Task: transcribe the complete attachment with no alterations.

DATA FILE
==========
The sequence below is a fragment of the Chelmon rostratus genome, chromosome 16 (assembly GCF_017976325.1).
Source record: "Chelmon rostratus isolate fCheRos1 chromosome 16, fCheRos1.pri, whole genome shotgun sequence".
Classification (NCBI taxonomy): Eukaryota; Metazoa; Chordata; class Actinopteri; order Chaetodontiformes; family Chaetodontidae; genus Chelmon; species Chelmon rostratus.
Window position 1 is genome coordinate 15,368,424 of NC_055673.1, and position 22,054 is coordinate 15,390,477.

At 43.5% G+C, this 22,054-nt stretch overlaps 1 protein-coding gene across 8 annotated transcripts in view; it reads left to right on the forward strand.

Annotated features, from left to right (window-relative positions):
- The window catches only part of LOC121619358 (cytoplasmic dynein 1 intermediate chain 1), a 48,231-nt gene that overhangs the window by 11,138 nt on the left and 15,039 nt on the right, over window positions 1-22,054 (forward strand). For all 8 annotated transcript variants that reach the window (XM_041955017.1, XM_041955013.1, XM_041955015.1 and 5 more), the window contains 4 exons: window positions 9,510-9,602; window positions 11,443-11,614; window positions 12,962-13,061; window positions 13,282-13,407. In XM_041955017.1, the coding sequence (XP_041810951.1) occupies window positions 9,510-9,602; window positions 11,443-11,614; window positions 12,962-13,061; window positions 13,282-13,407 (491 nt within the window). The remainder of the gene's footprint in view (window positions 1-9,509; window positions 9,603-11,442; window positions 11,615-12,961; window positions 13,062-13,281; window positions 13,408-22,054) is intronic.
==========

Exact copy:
The sequence below is a fragment of the Chelmon rostratus genome, chromosome 16 (assembly GCF_017976325.1).
Source record: "Chelmon rostratus isolate fCheRos1 chromosome 16, fCheRos1.pri, whole genome shotgun sequence".
Classification (NCBI taxonomy): Eukaryota; Metazoa; Chordata; class Actinopteri; order Chaetodontiformes; family Chaetodontidae; genus Chelmon; species Chelmon rostratus.
Window position 1 is genome coordinate 15,368,424 of NC_055673.1, and position 22,054 is coordinate 15,390,477.

At 43.5% G+C, this 22,054-nt stretch overlaps 1 protein-coding gene across 8 annotated transcripts in view; it reads left to right on the forward strand.

Annotated features, from left to right (window-relative positions):
- The window catches only part of LOC121619358 (cytoplasmic dynein 1 intermediate chain 1), a 48,231-nt gene that overhangs the window by 11,138 nt on the left and 15,039 nt on the right, over window positions 1-22,054 (forward strand). For all 8 annotated transcript variants that reach the window (XM_041955017.1, XM_041955013.1, XM_041955015.1 and 5 more), the window contains 4 exons: window positions 9,510-9,602; window positions 11,443-11,614; window positions 12,962-13,061; window positions 13,282-13,407. In XM_041955017.1, the coding sequence (XP_041810951.1) occupies window positions 9,510-9,602; window positions 11,443-11,614; window positions 12,962-13,061; window positions 13,282-13,407 (491 nt within the window). The remainder of the gene's footprint in view (window positions 1-9,509; window positions 9,603-11,442; window positions 11,615-12,961; window positions 13,062-13,281; window positions 13,408-22,054) is intronic.